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I Want To But I Haven’t — Yet

I recognized a description in a novel of a character that reminded me of a few people I run across:

“Just about anything you haven’t done in life you were totally planning to do – you just haven’t done it yet.”

I want to but I haven’t – yet!
Procrastination is not a new thing. In very simple terms it’s the lack of self-control. You know you should do something or you want to do something – but you do something else instead. Something prevents you from following through and doing what you want to do or said you would do.

We do this because in spite of our good intentions we put a higher value on the now than on the then. We like the reward we can get right away more than a reward we might get down the road. So the NOW-you sets a goal (get a degree, lose weight, write that proposal) and makes plans for the THEN-you – the you that is down the road in the future somewhere. The THEN-you likes these goals and the rewards that comes along with them but the only one who get it down in the NOW-you. And the Now-you likes rewards now!

This results in a bit of friction between the NOW-you and the THEN-you. The THEN-you wants to get the proposal out but the NOW-you has on-line gifts to purchase and send. You know that the proposal will bring in a new client but shopping is fun. Saving for retirement is critical if you don’t want to work forever but folks in their 20’s, 30’s, and even 40’s are eager to get away this spring and take a nice vacation. We ae motivated to make changes and get things done but we also find it easy to fall into old familiar and comfortable patterns.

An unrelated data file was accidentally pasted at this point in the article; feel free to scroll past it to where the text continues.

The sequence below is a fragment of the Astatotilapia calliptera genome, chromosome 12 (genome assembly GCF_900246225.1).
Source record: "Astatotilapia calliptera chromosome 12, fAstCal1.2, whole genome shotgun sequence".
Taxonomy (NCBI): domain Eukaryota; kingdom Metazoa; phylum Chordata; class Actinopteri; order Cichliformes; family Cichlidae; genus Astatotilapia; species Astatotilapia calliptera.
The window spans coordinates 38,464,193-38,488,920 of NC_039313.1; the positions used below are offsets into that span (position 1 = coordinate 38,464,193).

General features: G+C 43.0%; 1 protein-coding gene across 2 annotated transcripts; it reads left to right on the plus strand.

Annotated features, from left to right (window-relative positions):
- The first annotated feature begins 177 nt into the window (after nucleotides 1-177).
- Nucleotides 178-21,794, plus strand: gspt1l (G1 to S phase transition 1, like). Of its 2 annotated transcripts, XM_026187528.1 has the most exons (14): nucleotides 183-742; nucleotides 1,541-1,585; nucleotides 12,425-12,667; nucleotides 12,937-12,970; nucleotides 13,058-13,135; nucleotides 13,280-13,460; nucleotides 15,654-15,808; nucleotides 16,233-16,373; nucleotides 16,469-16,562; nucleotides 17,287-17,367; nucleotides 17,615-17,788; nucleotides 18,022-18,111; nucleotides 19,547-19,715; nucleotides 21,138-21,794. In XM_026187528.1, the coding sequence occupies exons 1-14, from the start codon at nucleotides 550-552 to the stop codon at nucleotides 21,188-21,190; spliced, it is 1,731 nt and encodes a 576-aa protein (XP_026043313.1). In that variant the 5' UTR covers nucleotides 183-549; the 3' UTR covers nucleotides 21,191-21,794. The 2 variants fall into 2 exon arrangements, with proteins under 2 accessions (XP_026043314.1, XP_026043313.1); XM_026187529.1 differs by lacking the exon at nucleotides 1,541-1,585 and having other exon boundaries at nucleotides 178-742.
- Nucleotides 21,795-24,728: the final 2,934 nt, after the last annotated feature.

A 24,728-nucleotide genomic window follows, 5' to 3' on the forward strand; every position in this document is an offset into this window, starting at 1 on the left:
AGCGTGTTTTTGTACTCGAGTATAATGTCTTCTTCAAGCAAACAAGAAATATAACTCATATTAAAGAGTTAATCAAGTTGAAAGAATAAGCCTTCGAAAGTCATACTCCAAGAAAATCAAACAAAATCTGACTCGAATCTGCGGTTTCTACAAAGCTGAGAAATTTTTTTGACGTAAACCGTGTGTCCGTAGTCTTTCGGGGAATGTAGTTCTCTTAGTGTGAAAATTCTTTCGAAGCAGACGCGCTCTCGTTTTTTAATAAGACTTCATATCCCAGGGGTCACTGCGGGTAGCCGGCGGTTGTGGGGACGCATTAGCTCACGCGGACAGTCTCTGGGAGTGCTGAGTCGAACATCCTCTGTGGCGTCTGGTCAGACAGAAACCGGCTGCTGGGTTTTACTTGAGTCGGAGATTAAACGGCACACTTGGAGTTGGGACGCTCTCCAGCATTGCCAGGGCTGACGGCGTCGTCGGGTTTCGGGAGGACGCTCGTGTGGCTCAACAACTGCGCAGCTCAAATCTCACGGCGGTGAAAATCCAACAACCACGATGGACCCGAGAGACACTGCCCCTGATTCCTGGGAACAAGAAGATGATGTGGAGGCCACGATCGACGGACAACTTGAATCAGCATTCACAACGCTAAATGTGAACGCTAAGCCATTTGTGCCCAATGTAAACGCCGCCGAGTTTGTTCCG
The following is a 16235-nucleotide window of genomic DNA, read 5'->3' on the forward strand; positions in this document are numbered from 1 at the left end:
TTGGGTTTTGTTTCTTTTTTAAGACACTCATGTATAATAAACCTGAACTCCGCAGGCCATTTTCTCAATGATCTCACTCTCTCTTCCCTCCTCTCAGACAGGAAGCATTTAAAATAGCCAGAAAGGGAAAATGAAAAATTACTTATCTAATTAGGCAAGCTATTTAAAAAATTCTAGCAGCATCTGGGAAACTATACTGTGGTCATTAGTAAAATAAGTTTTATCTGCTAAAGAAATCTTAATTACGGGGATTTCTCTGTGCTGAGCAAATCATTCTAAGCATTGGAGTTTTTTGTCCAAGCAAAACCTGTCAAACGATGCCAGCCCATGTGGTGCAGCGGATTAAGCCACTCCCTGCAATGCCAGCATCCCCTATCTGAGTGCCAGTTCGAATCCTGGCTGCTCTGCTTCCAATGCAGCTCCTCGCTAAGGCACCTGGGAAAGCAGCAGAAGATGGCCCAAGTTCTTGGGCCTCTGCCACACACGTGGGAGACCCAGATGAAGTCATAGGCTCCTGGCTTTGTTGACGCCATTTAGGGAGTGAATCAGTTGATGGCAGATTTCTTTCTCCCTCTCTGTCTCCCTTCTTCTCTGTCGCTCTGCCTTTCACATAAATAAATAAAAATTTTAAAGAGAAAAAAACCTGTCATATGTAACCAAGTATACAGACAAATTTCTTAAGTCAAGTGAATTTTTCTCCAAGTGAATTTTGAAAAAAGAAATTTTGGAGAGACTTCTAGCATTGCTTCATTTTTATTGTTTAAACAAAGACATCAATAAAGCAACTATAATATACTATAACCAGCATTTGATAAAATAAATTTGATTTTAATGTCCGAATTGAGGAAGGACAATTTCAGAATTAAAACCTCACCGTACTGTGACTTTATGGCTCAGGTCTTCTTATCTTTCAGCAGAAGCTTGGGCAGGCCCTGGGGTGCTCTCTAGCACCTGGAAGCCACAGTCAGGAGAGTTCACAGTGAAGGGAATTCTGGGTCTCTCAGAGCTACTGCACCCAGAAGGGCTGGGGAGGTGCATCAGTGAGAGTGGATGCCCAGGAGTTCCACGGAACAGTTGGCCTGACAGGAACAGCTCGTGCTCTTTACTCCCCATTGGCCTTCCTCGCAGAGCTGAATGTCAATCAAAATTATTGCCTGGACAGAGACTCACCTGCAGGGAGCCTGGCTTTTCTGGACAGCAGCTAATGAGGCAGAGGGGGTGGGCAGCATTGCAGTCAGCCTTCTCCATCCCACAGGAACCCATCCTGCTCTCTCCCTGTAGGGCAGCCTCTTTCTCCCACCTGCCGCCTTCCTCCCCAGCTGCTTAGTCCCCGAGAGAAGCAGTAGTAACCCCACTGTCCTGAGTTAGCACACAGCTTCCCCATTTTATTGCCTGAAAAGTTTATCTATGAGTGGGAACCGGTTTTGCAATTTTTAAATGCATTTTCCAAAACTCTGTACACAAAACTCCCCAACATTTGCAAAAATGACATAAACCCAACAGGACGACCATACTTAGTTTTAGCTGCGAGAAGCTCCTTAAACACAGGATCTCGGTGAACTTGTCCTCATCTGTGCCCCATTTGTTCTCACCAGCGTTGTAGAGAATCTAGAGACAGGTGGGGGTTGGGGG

Is there anything we can do about this? Yes.

Find a way to bring the future into the present and reward the NOW-you today.

When you take action on a Then-you goal or task, it’s usually because the consequences that used to be in the future of not getting that task done are now in the present. Fear of a painful consequence (guilt, angry boss, missed opportunity) looming often is the factor that moves people to action. As soon as they act, the fear recedes. Just taking some action is often enough. If you want to stop procrastinating, figure out how to make it as easy as possible for you to get started. Momentum and motivation can often carry you through to completion.

Make a reward more immediate. Couple tasks you put off with things you want to do. It’s not hard to do at all:

1. Make a list of things you enjoy doing and are tempted to do. This is the WANT TO DO list.

2. Create a list of the things you should do but put off doing. This is the SOULD DO list.

3. Link a WANT behavior to a SHOULD behavior.

Also known as temptation bundling, you may find yourself only listening to audio books you love while working out or going to your favorite restaurant only when you meet with a challenging client.

Some things that people put off seem so insignificant. Does it really matter? Perhaps it is one of the characteristics of top performers that puts them head and shoulders above others. Working out may not feel like an urgent task but over time, working out regularly makes a big impact on your health. Keeping a clean desk isn’t really an essential task but eliminating clutter reduces stress and increases efficiency. Temptation bundling is an easy way to get to the tasks that are important but never feel urgent.

Use your desire for rewards and pleasure to pull you in – it makes it easier to follow through on the tasks that you put off. Then you won’t need to say that you haven’t don’t it yet – you’ll simply have done it.

This entry was posted on Wednesday, March 7th, 2018 at 12:59 pm. Both comments and pings are currently closed.